Biologist studies crab invading valley

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Biologist studies crab invading valley

California crops and water systems are facing a serious threat from the prodigious Chinese mitten crab, according to Dr. Brian Tsukimura, assistant professor of biology at California State University, Fresno.

Working on a committee to investigate the newly-immigrated crab from China, Tsukimura said its exponential growth is astounding.

“The numbers went from 20 crabs pulled in 1996 from the Tracy Pumping Station, which feeds the Delta Mendota Canal, to about 20,000 pulled the next year,” said Tsukimura. “What really alarms me is that last year they pulled 20,000 per day.”

Native to the coastal rivers and estuaries of China’s Yellow Sea, the Chinese mitten crab is thought to have been accidentally brought by fishing vessels to the San Francisco Bay from which it worked its way to the Central Valley via the waterways.

“No one really knows too much about this species of crab,” said Tsukimura. “We’re not sure of the affects it will have on agriculture in the Valley.”

Tsukimura said that more than 50 tons of crabs were hauled away last year from the Tracy pumps. “These crabs have invaded our waterways from as far north as Colusa to as far south as Merced.”

The crabs are a menace for any number of reasons; from clogging Delta Mendota Canal pumps to damaging levees. The crabs, which burrow into banks

and levees sometimes two-feet deep, get sucked into canals that crisscross California — thus spreading wherever the waterway leads.

“The crab mates in saltwater, its offspring (larvae) settles in brackish water before moving to fresh water to grow up and mature,” said Tsukimura. “They can survive out of water for more than 24 hours.”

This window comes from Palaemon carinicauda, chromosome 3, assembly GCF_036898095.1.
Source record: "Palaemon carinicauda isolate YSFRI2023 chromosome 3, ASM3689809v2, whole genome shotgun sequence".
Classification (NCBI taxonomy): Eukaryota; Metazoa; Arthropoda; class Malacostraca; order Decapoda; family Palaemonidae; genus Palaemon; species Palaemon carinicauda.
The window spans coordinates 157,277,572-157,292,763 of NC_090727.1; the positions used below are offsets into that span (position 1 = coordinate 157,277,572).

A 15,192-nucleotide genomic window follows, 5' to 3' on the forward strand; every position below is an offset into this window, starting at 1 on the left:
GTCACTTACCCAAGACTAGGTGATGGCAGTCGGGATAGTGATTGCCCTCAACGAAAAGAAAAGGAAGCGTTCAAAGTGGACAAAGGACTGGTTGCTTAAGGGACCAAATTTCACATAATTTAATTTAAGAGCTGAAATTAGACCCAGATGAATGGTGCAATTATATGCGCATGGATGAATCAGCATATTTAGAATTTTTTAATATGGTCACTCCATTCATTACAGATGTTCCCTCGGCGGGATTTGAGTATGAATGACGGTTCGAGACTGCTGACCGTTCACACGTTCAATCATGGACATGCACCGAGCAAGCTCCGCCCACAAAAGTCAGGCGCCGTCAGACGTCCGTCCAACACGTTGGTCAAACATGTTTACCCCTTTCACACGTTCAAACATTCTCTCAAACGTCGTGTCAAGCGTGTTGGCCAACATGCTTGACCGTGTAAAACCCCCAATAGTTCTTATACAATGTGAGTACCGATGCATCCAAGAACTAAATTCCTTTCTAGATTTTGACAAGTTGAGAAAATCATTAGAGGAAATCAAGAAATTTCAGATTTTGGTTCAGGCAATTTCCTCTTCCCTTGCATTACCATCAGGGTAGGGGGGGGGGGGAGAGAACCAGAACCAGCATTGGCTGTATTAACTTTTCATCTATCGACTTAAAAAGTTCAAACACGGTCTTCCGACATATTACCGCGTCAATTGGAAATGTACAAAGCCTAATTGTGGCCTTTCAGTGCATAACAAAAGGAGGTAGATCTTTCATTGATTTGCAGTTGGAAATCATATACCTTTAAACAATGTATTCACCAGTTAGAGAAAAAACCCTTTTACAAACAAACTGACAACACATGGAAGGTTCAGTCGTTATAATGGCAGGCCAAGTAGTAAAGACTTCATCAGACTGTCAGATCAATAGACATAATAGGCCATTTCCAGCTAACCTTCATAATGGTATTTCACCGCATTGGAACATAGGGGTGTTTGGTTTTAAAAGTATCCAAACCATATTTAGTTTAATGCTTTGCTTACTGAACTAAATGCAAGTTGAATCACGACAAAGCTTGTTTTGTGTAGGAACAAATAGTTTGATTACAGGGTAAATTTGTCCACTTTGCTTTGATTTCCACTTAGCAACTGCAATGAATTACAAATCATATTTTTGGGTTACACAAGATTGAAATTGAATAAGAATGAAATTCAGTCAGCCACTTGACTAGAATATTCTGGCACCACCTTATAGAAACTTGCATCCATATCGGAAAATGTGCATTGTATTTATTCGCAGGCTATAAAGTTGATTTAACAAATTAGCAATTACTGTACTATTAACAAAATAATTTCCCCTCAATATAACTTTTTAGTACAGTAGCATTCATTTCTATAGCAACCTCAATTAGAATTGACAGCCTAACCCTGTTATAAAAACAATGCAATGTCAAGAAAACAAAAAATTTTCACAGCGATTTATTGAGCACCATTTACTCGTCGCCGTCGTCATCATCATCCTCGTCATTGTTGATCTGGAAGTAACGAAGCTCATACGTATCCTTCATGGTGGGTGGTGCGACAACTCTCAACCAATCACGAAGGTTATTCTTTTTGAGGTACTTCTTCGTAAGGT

Tsukimura said that mitten crabs are adept walkers and can travel upstream sometimes 5 mph and as fast as 10-12 mph downstream. “In Germany, swarms of mitten crabs have been found in the streets at night and have even entered houses,” he said.

Another concern for Tsukimura is the potential damage the crab could have on crops in the Valley. “As far as we know, it is an encounter feeder, which means it eats whatever it meets.”

Although there is little documentation on the mitten crab consuming crops, it has reportedly damaged sprouting row crops in China and Korea. Tsukimura says little is known about the crab because the majority of literature is written in Chinese. “The mitten crab is commercially consumed in China and research is almost nonexistent,” he said.

Because the crab has had exponential growth in the Valley, Tsukimura says it is important to study its life cycles and find out how often the crab breeds. “This is just one aspect that could give us insight on how to control its population,” he said.

Tsukimura will specifically be studying the hormonal and environmental stimuli for reproduction. “These aspects will be targets for eventual management programs,” he said.

With the onslaught of summer, Tsukimura said the crab is at its high season and should hit the Valley waterways in droves. “By August, this crab will be on the minds of anyone in agriculture that gets irrigation water from the Tracy pumping station, which includes west Fresno County.”